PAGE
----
Brazil - The Making of a Novel - Part 6
From Porto Seguro to Brasília, a tremendous leap in time and imagination that was to prove fateful. Though I did not know it then, I was being handed one of the keys to my vision of Brazil, the metaphor of Brasília and El Dorado. In his review of Brazil , the eminent Brazilian literary scholar, Professor Wilson Martins wrote:
What we have in front of us is the Brazilian national epic in all its decisive episodes — the indigenous civilization and the El Dorado myth that they themselves created and supported, passing it on to the hallucinated imaginations of the conqueror; the discovery and domination of the North-East; the Bandeiras and geographical expansion; the gold rush and nationalist feeling present, not only in the struggle against the Dutch but also the Inconfidência Mineira; the Royal Family's arrival and the Independence; the Second Reign and the war with Paraguay; the Abolition and the Republic — everything converging like the segments of a rose window in that reborn and metamorphosed myth that is Brasília, symbol of the proclaimed territorial integrity and, not without reason, with the expeditions that expanded to the south and to the west on the pretext of capturing Indians and searching for the “Golden Fleece.
From Brasília, I traveled to Piauí and the sertão of Bahia, to Uauá and Canudos. Like so many other stops along my journey, I was there to brood over the past. I already had the broad picture but needed the innumerable small details to fill my canvas.
To have studied Euclides da Cunha's Rebellion in the Backlands and other sources was one thing, but go alone into the thorny caatingas ("White Forest",) walk for hours with the sun burning down on you, rest upon that stony earth, not a little fearful that you're totally lost — it takes little to imagine the hell that raged at Antônio Conselheiro's New Jerusalem.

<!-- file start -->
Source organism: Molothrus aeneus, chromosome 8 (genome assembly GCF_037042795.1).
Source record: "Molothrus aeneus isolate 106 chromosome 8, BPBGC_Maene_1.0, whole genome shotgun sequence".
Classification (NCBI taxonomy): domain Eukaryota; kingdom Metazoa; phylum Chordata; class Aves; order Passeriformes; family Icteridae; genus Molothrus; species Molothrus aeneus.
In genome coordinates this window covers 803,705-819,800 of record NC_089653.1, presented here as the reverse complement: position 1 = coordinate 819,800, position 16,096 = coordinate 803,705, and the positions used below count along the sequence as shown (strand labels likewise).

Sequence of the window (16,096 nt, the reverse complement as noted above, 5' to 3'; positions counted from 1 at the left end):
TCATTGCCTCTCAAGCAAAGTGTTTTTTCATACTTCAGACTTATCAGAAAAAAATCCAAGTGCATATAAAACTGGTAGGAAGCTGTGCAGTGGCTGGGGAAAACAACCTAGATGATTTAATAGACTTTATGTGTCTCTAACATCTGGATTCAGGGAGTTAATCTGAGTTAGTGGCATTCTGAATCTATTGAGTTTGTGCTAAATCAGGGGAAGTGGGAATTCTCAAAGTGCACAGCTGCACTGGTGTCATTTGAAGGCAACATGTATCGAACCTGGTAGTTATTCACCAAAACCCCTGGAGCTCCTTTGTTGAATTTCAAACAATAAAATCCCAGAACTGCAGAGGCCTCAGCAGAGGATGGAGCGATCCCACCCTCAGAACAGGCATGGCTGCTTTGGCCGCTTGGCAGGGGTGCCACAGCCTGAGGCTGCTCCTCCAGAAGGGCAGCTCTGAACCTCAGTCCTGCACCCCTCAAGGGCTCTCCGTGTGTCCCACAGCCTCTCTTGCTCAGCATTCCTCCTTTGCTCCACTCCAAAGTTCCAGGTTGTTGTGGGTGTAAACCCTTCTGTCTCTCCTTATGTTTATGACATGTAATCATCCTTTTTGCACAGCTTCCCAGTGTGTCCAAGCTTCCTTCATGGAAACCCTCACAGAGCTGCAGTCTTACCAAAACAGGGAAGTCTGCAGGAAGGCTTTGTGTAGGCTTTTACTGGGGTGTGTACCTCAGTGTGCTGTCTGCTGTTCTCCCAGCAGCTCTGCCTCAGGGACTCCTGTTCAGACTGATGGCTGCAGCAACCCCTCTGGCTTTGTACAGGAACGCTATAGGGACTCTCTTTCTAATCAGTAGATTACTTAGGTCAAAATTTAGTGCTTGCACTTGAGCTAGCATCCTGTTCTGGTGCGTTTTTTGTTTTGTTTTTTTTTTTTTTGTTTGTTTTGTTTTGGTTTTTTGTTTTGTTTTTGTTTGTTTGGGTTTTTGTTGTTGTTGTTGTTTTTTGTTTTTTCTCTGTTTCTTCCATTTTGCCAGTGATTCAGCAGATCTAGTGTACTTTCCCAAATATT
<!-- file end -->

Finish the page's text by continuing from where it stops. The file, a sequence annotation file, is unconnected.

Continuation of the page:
|Site if Canudos, as it appeared after diversion of Vasa-Barris river.|
Locals believed it was intentionally flooded by government
My next halt was at Recife and Olinda where I spent three weeks, mostly under the guidance of Gilberto Freyre's Joaquim Nabuco Foundation. With their help I found my valley of Santo Tomás and my imaginary town of Rosário, the locales for my fictitious family of Cavalcantis.
From Recife I traveled to Belém and embarked upon the Amazon, five days of brooding along the river sea to Manaus and on to Porto Velho. What I had in mind in journeying the wilderness was not so much Nature's glories but the men who were first to venture there: the bandeirantes. Nowhere but in those lonely tracts of forest could I get a sense of the enormity of their undertakings, their indefatigable spirit and courage.
From Porto Velho and Cuiabá, I headed south to Rio, São Paulo and Minas Gerais. After so many weeks it was a shock, traveling out of the backlands to the great cities. I was as bewildered and lonely as the sertanejo who goes south, but even as I felt this I knew my intuition to start my journey in the north had been right. Had I plunged into Rio or São Paulo at the start, I could've been drowned but up north I was able to absorb the Brazilian "thing" in small doses, day by day.
This is a very real problem in developing a book like mine, for in so short a time no outsider can possibly hope to get more than a superficial look at a great city like Rio de Janeiro. Which is why when I got down to writing Brazil I placed my two families beyond the cities, the Cavalcantis on Engenho Santo Tomás near Rosário and the da Silvas of bandeirante ancestry at the fictional Itatinga on the Rio Tietê, their worlds a microcosm of the greater Brazil beyond.
|Glimpses of the Casa Grande, Pernambuco, Brazil|